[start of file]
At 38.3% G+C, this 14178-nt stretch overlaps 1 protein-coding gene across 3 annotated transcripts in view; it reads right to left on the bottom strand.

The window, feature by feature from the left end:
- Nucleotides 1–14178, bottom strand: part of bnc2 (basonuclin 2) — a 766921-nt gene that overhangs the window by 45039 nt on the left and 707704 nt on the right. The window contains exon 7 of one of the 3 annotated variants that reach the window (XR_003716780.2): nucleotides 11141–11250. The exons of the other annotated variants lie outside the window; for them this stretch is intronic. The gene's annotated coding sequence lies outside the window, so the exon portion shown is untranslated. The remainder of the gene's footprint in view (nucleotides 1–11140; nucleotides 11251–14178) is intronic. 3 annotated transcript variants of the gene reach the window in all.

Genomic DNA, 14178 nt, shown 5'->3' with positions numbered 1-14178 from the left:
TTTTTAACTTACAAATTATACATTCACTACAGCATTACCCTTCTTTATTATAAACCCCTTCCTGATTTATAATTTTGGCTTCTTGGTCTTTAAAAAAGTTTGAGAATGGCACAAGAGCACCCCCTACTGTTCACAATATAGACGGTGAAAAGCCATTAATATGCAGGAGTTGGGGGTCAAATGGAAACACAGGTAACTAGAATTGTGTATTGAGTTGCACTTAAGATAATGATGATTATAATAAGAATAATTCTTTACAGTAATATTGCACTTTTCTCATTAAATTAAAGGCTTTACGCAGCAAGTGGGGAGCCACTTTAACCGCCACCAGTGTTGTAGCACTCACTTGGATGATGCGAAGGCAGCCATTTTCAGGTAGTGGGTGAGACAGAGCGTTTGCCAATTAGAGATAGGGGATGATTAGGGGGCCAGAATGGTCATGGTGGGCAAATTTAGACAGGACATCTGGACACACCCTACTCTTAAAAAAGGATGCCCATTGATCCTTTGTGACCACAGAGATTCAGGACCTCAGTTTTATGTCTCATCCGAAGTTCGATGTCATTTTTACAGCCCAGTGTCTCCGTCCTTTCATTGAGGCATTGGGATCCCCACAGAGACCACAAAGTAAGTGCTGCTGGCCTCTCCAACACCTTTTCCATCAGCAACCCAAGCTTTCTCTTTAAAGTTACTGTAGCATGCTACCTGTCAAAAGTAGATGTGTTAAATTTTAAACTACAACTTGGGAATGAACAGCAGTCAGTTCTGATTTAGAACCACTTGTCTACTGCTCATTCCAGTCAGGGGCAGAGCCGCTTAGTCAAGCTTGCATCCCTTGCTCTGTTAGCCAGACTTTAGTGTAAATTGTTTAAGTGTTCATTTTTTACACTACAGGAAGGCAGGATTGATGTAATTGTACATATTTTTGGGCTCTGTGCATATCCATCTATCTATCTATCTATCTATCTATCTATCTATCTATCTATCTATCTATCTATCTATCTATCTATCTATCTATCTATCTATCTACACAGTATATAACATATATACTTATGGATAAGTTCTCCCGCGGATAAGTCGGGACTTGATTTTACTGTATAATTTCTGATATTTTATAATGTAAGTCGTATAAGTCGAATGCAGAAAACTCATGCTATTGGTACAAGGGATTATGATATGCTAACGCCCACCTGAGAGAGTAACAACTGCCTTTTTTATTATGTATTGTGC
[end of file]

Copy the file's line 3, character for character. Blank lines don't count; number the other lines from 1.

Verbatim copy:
- Nucleotides 1–14178, bottom strand: part of bnc2 (basonuclin 2) — a 766921-nt gene that overhangs the window by 45039 nt on the left and 707704 nt on the right. The window contains exon 7 of one of the 3 annotated variants that reach the window (XR_003716780.2): nucleotides 11141–11250. The exons of the other annotated variants lie outside the window; for them this stretch is intronic. The gene's annotated coding sequence lies outside the window, so the exon portion shown is untranslated. The remainder of the gene's footprint in view (nucleotides 1–11140; nucleotides 11251–14178) is intronic. 3 annotated transcript variants of the gene reach the window in all.